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This eBook from the Gutenberg Project consists of approximately 369 pages of information about New York Times Current History; The European War, Vol 2, No. 3, June, 1915.

OFFENSES AGAINST COMBATANTS.

(a) The Killing of the Wounded and of Prisoners.

In dealing with the treatment of the wounded and of prisoners and the cases in which the former appear to have been killed when helpless, and the latter at, or after, the moment of capture, we are met by some peculiar difficulties, because such acts may not in all cases be deliberate and cold-blooded violations of the usages of war.  Soldiers who are advancing over a spot where the wounded have fallen may conceivably think that some of these lying prostrate are shamming dead, or, at any rate, are so slightly wounded as to be able to attack or to fire from behind when the advancing force has passed, and thus they may be led into killing those whom they would otherwise have spared.  There will also be instances in which men intoxicated with the frenzy of battle slay even those whom on reflection they might have seen to be incapable of further harming them.  The same kind of fury may vent itself on persons who are already surrendering, and even a soldier who is usually self-controlled or humane may, in the heat of the moment, go on killing, especially in a general melee, those who were offering to surrender.  This is most likely to happen when such a soldier has been incensed by an act of treachery or is stirred to revenge by the death of a comrade to whom he is attached.  Some cases of this kind appear in the evidence.  Such things happen in a1l wars as isolated instances, and the circumstances may be pleaded in extenuation of acts otherwise shocking.  We have made due allowance for these considerations and have rejected those cases in which there is a reasonable doubt as to whether those who killed the wounded knew that the latter were completely disabled.  Nevertheless, after making all allowances, there remain certain instances in which it is clear that quarter was refused to persons desiring to surrender when it ought to have been given, or that persons already so wounded as to be incapable of fighting further were wantonly shot or bayoneted.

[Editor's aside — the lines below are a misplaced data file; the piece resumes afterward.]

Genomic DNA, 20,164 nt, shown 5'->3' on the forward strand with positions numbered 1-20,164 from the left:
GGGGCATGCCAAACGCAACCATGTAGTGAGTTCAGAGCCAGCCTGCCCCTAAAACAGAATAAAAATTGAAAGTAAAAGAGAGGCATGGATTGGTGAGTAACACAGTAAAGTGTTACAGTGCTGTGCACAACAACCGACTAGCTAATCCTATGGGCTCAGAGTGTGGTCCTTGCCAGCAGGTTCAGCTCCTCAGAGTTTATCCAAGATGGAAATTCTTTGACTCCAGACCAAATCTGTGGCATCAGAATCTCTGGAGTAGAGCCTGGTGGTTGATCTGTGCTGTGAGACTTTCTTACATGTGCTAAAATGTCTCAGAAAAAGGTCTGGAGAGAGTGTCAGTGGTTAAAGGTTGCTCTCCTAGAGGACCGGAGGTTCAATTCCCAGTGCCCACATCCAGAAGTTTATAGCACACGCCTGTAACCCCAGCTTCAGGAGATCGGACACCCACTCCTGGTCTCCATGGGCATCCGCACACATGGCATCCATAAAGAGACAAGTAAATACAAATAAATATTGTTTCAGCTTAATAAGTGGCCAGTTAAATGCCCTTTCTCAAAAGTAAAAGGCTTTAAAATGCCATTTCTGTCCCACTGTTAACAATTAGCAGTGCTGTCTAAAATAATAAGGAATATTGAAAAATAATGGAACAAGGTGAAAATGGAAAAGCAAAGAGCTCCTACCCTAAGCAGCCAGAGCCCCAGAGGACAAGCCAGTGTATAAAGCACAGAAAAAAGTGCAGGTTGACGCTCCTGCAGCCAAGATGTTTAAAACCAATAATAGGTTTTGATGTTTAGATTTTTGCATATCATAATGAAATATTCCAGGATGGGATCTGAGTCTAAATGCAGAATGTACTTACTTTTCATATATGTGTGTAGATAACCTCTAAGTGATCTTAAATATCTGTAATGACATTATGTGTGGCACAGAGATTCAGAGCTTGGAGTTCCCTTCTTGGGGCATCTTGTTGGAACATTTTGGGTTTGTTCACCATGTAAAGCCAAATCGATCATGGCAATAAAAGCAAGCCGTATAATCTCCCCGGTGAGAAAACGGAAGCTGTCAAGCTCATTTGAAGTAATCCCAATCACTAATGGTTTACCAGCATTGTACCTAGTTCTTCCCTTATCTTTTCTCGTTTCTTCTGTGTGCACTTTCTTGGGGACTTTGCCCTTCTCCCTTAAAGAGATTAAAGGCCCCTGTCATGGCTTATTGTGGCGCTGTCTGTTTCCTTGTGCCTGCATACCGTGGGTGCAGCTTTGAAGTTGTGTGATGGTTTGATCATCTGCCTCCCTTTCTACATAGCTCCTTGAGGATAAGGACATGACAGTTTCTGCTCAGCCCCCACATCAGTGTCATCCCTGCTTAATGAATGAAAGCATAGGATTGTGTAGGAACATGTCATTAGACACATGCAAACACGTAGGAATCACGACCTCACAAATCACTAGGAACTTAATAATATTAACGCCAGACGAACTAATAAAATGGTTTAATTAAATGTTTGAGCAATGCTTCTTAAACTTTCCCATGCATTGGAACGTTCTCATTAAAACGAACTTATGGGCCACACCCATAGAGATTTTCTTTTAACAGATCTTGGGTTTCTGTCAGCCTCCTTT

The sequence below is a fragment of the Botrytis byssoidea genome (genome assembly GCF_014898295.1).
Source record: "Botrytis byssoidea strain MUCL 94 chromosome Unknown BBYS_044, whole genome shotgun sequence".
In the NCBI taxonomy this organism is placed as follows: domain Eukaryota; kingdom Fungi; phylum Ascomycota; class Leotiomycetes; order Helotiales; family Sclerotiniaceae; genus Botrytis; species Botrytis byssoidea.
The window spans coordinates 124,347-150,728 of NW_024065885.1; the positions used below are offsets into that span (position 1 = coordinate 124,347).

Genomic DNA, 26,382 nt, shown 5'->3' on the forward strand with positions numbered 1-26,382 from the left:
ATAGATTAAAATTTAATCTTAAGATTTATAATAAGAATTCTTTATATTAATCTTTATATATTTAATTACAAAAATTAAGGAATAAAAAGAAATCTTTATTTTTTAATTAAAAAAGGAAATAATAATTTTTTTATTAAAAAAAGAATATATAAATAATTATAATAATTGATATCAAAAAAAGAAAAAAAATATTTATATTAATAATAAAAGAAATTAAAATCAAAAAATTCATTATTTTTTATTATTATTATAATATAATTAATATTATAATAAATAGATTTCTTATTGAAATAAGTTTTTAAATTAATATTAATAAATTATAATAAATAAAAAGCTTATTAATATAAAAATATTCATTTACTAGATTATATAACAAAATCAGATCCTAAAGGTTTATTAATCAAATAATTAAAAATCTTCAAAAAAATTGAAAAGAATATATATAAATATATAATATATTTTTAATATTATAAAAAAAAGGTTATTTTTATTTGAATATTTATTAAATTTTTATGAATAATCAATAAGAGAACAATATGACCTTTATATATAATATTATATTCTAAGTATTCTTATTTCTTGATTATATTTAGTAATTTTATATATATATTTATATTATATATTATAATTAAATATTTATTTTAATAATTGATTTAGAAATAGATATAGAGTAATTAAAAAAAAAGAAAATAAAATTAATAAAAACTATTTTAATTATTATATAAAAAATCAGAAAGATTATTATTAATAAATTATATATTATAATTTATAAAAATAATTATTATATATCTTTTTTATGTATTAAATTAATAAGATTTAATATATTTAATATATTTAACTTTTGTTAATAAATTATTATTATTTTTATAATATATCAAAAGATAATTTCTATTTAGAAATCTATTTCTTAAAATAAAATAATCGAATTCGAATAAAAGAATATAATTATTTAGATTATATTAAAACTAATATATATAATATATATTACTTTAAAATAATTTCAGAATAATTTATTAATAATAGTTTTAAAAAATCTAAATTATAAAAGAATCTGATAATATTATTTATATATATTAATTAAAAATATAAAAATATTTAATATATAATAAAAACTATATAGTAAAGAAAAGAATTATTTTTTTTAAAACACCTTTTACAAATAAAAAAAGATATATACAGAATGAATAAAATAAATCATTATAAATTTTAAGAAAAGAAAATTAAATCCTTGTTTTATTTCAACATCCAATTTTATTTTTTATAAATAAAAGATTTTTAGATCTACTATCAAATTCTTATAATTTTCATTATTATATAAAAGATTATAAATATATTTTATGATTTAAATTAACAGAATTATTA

The cases to which references are given all present features generally similar, and in several of them men who had been left wounded in the trenches when a trench was carried by the enemy were found, when their comrades subsequently retook the trench, to have been slaughtered, although evidently helpless, or else they would have escaped with the rest of the retreating force.  For instance, a witness says: 

“About Sept. 20 our regiment took part in an engagement with the Germans.  After we had retired into our trenches, a few minutes after we got back into them, the Germans retired into their trenches.  The distance between the trenches of the opposing forces was about 400 yards.  I should say about fifty or sixty of our men had been left lying on the field from our trenches.  After we got back to them I distinctly saw German soldiers come out of their trenches, go over the spots where our men were lying, and bayonet them.  Some of our men were lying nearly half way between the trenches.”

Another says: 

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